Sea Cave exhibit at Lookout Cove, Bay Area Discovery MuseumOther museums – like the Bay Area Discovery Museum in Sausalito – have also applied these principles.  Justine Roberts wrote about one of these exhibitions in her ExhibitFiles case study of Lookout Cove (left).

The PISEC group has since gone on to extend our experimentation to programs, including museum/community partnerships for underserved families (reported in our latest publication, In Their Own Voices: Museums and Communities Changing Lives).

It is important for museums to be facilitators of family exchange and group learning, not obstacles. PISEC’s findings offer important insights and guidance for those designing new exhibits.

Find out more

  • Borun, M., Cleghorn, A., and Garfield, C. (1995). Family learning in museums: A bibliographic review. Curator, 38(4), 262–270.
  • Borun, M., Chambers, M., and Cleghorn, A. (1996). Families are learning in science museums. Curator, 39(2), 124–138.
  • Borun, M., Chambers, M., Dritsas, J., and Johnson, J. (1997). Enhancing family learning through exhibits. Curator, 40(4), 279–295.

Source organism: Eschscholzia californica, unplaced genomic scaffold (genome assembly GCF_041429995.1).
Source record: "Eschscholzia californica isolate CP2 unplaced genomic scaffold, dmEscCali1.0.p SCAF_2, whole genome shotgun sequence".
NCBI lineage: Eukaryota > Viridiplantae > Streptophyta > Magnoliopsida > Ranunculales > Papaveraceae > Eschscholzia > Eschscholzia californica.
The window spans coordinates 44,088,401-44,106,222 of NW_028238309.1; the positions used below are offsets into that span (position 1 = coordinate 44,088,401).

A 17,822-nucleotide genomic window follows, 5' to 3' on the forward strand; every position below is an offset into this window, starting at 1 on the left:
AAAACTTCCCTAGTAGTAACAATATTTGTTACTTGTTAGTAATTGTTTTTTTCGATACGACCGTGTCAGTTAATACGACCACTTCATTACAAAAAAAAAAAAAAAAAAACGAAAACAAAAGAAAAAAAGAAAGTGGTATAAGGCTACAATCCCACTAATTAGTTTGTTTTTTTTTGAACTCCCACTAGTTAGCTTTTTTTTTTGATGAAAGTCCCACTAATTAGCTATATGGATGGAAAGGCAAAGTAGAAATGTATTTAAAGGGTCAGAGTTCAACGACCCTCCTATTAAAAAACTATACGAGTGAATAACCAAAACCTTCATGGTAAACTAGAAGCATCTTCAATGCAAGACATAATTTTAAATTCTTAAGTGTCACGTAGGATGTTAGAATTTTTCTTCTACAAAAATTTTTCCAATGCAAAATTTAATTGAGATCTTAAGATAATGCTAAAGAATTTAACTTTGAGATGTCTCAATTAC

• Borun, M., & Dritsas, J. (1997). Developing family-friendly exhibits. Curator, 40(3), 178–196.
  • Borun, M., Dritsas, J., Johnson, J., Peter, N. E., Wagner, K., Fadigan, K., Jangaard, A., Stroup, E., and Wenger, A. (1998). Family learning in museums: The PISEC perspective. Washington D.C.: The Association of Science Technology Centers.
  • Borun, Minda. (2002). Object-Based Learning and Family Groups in Scott Paris (ed.) Perspectives on Object-Centered Learning in Museums, Lawrence Erlbaum, Associates, Mahwah, New Jersey
  • Borun, Minda, Barbara Martin Kelly, Lisa Jo Rudy, (2011). In Their Own Voices: Museums and Communities Changing Lives, Philadelphia, PA: The Franklin Institute.